How scary is the hike to Telescope Peak?
The last mile of the hike to Telescope Peak is steep and fairly exposed (remember, over 11,000 feet of elevation change in view!). It can be a little disorienting and those with a great fear of heights might feel a little queasy. It is a bit worse when there is snow towards the peak, adding an extra layer of adventure (or scariness!).
Getting to the trailhead
There are 2 possible locations from which to start the hike depending on the time of year and/or type of vehicle you are driving:
Mahogany Flat Campground
Mahogany Flat campground is the official trailhead for Telescope Peak. From here, the hike to Telescope Peak is 14 miles and 3300 feet of elevation gain roundtrip. However, the dirt road to Mahogany Flat is rocky and steep. It is typically closed from mid-October to late March due to snow.
If you plan to hike in the spring or the fall, be sure to check the NPS website or call to see if Mahogany Flat Campground is open.
Plan to start your hike from Mahogany Flat if:
- You are hiking from April through September AND
- You have a high clearance, 4-wheel-drive vehicle. If you have high clearance, but not 4-wheel-drive, you may be able to make it if you are comfortable with driving on rough roads.
The alternate starting point is the Charcoal Kilns parking lot, which is your only option when the road to Mahogany Flat is closed. To get to Charcoal Kilns, you will take Upper Wildrose Road, a bumpy but passable dirt road. Keep in mind that starting from Charcoal Kilns adds about 3.5 miles and 1600 feet of elevation roundtrip.
Plan to start your hike from Charcoal Kilns if:
- You are hiking from October through March OR
- You are driving a low clearance, 2-wheel-drive vehicle
We hiked on March 27th, and the road to Mahogany Flat campground was still closed when we started out in the morning. Much to our dismay, the park rangers had just opened the road when we returned in the afternoon!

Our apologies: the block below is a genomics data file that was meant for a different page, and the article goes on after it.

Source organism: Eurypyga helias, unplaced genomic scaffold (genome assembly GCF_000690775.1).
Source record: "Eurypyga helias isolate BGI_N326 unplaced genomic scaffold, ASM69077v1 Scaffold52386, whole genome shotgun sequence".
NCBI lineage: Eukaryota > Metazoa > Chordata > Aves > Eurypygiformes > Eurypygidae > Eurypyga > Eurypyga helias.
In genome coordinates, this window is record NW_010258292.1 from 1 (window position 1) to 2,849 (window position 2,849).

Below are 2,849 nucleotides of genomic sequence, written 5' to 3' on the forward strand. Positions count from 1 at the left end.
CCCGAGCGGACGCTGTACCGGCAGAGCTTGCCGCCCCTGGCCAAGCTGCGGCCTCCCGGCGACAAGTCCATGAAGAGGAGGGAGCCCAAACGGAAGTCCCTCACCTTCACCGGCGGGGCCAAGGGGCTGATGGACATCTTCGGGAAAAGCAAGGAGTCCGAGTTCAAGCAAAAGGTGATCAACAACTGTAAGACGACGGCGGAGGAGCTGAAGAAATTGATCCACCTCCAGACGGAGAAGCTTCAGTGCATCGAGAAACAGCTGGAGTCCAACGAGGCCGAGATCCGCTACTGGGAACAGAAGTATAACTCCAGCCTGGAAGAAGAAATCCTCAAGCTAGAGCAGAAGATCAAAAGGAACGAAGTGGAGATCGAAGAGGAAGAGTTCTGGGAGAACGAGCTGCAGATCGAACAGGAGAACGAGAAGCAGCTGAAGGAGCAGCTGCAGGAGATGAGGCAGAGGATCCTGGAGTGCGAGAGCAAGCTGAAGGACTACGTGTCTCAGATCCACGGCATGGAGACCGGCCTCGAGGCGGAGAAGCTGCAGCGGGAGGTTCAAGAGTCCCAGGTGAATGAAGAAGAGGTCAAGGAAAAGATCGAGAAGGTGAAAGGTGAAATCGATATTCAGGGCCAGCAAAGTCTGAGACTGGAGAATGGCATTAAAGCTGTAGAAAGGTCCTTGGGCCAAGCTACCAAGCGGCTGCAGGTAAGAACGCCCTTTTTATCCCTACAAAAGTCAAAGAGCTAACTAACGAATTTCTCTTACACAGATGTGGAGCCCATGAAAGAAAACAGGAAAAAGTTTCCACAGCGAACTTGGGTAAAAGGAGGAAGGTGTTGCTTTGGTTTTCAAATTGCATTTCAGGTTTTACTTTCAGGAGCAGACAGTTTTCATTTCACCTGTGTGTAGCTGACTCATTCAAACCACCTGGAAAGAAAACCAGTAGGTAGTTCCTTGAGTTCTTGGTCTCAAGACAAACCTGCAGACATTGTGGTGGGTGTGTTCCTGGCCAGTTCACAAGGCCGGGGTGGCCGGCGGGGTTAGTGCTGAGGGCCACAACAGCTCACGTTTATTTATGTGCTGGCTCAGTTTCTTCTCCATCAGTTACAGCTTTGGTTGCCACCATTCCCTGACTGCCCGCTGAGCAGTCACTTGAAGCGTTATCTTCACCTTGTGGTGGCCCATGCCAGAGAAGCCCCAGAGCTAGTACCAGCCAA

Telescope Peak Map
The map below displays the following:
- 2 possible trailheads: Mahogany Flat campground and Wildrose Charcoal Kilns
- 3 nearby campgrounds: Wildose, Thorndike, and Mahogany Flat (read more about where to stay before hiking Telescope Peak further in this article)
- To email this map to yourself for future use, click the three dots in the upper right corner.
- To view more details about each location, click on the marker on the map.
Starting the hike to Telescope Peak
From Charcoal Kilns to Mahogany Flat
If you are starting the hike from Charcoal Kilns, the first 1.7 miles to Mahogany Flat is a steep, boring walk up a dirt road, adding around 1600 feet in elevation gain to the hike. There’s honestly no way around it – this part sucks!
Mahogany Flat Trailhead
The official Telescope Peak trailhead is located across from the Mahogany Flat Campground. Look out for this sign pointing you to the trailhead.
The eastern ridge to Rogers Peak
Once you reach the trailhead at Mahogany Flat, you will immediately begin gaining elevation as you make your way along the eastern ridge facing Badwater Basin. The first mile leads through a sparse forest, with occasional views of the mountains in the distance.
Soon enough, the trees begin to thin out, leaving unobstructed views overlooking Death Valley to the east. The trail becomes progressively more exposed as it turns towards Rogers Peak to the west, with steep drops down to the valley floor visible.
This section may be slightly nerve-racking for those with a fear of heights. Nonetheless, being able to see snow covered ridges and sandy desert in the same frame is a truly unique and breathtaking experience.
At 2.3 miles from the Mahogany Flat trailhead, the trail will begin to level out as you approach the Arcane Meadows. The Arcane Meadows are a rocky field of desert brush and sweeping vistas. As you approach the meadows, the most incredible view comes into sight, and you catch your first glimpse of the snow-capped Eastern Sierra Nevada mountains hovering over Panamint Valley in the distance.
Arcane Meadows also makes for a great place to camp if you are turning the hike to Telescope Peak into a backpacking trip.
Western Ridge past Bennet Peak
After reaching Arcane Meadows, the next 1.5 miles remain relatively flat, making for a nice reprieve from the consistently steep grade to this point. Enjoy it will it lasts – the climb is not even close to over yet! You’ll make your way along the western side of the ridge, hugging the side of Bennet Peak, with incredible views of the Sierras along the way.